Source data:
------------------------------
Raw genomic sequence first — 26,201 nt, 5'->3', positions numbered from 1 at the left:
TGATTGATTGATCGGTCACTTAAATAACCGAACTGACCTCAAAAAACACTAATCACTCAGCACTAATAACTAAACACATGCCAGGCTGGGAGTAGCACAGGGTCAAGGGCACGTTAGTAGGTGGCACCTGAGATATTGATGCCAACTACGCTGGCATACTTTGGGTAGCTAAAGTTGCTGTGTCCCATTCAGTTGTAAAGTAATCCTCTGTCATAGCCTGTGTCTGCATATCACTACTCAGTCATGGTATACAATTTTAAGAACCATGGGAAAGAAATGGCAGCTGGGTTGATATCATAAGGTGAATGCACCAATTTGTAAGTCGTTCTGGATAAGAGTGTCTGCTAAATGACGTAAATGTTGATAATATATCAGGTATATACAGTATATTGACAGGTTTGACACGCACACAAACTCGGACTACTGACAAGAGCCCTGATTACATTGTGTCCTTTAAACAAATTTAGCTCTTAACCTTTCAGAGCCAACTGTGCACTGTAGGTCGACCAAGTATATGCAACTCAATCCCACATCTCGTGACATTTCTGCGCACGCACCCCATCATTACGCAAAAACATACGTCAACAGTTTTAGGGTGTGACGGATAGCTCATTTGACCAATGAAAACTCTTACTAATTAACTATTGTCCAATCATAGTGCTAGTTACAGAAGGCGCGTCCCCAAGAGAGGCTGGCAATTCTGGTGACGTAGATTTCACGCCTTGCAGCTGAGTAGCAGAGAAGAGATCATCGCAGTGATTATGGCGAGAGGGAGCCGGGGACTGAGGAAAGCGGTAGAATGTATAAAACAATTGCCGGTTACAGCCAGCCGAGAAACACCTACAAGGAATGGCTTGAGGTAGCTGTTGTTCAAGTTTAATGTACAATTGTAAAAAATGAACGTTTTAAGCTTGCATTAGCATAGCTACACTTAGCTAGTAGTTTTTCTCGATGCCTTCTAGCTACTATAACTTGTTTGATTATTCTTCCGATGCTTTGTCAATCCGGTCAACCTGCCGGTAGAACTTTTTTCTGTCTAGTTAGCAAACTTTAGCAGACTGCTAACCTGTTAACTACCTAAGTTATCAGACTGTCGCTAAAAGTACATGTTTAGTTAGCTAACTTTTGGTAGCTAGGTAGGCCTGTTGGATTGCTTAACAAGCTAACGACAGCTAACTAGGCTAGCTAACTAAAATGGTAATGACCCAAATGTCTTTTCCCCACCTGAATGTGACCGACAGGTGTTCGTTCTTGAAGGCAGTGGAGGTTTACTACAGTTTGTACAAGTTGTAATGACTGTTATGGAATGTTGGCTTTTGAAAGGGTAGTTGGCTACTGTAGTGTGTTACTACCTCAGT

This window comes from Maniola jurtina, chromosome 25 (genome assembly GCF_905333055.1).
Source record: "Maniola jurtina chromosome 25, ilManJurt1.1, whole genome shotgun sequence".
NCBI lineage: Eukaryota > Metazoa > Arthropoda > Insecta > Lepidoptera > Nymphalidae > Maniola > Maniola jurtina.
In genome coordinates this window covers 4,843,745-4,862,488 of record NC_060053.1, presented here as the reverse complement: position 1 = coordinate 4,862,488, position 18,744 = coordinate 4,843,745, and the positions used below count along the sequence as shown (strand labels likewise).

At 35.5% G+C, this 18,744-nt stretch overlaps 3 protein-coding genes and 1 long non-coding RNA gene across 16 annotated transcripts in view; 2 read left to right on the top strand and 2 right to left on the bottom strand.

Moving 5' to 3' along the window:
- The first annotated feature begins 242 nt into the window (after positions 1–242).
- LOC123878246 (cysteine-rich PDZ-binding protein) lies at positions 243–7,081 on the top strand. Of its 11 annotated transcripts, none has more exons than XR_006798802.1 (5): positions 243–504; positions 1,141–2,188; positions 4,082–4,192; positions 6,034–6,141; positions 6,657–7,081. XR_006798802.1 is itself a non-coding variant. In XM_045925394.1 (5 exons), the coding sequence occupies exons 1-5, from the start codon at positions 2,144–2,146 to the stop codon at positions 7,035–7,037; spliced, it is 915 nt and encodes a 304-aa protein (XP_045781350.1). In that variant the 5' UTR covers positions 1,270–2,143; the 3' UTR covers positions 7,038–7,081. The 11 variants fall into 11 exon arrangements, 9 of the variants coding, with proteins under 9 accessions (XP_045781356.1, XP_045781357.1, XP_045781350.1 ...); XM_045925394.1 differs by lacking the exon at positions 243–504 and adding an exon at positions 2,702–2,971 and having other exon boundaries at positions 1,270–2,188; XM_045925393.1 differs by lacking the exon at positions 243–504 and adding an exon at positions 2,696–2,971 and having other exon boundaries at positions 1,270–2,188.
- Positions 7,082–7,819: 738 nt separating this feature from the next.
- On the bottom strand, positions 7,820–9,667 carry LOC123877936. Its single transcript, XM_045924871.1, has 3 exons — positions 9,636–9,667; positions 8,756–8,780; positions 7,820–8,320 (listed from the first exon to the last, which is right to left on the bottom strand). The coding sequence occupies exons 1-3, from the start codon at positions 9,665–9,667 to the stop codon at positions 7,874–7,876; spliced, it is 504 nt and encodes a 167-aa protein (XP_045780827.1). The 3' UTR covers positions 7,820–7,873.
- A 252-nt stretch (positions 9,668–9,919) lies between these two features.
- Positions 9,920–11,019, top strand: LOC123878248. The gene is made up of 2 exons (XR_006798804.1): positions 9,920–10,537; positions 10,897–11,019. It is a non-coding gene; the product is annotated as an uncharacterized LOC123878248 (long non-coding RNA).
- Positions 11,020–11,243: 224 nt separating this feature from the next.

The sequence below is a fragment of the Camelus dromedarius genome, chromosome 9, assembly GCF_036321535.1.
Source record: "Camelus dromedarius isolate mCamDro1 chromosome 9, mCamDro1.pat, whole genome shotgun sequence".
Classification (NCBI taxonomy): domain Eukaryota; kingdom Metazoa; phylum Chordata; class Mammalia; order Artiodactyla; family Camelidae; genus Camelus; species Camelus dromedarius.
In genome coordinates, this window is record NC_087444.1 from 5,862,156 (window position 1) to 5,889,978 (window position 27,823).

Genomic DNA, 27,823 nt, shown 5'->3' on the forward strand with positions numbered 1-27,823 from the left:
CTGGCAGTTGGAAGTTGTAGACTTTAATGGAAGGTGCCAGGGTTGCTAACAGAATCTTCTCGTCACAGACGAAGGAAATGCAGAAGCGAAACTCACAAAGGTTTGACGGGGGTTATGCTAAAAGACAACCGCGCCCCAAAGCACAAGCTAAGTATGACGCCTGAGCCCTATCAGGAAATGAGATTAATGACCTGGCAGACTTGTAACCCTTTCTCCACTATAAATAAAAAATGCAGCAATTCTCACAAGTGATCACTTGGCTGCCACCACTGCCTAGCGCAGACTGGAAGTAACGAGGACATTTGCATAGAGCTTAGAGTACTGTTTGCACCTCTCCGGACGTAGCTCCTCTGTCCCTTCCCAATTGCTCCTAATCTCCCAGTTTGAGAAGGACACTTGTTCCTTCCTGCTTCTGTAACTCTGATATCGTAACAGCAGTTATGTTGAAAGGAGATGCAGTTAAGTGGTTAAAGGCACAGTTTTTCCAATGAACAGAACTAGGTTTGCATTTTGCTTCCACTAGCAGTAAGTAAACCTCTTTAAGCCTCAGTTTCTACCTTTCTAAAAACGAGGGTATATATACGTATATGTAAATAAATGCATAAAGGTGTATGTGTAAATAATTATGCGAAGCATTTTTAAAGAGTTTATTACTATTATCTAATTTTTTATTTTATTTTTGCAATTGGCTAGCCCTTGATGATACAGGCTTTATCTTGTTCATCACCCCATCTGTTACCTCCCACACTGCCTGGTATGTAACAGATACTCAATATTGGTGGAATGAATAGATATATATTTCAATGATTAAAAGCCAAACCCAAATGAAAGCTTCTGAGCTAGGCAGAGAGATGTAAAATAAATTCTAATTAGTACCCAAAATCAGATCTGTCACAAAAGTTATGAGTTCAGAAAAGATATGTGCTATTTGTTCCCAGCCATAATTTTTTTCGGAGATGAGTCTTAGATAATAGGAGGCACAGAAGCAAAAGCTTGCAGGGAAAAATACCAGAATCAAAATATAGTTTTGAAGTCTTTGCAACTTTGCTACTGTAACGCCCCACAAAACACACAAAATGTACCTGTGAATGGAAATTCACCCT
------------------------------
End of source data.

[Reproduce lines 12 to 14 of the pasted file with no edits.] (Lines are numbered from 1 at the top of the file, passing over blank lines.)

- On the bottom strand, positions 7,820–9,667 carry LOC123877936. Its single transcript, XM_045924871.1, has 3 exons — positions 9,636–9,667; positions 8,756–8,780; positions 7,820–8,320 (listed from the first exon to the last, which is right to left on the bottom strand). The coding sequence occupies exons 1-3, from the start codon at positions 9,665–9,667 to the stop codon at positions 7,874–7,876; spliced, it is 504 nt and encodes a 167-aa protein (XP_045780827.1). The 3' UTR covers positions 7,820–7,873.
- A 252-nt stretch (positions 9,668–9,919) lies between these two features.
- Positions 9,920–11,019, top strand: LOC123878248. The gene is made up of 2 exons (XR_006798804.1): positions 9,920–10,537; positions 10,897–11,019. It is a non-coding gene; the product is annotated as an uncharacterized LOC123878248 (long non-coding RNA).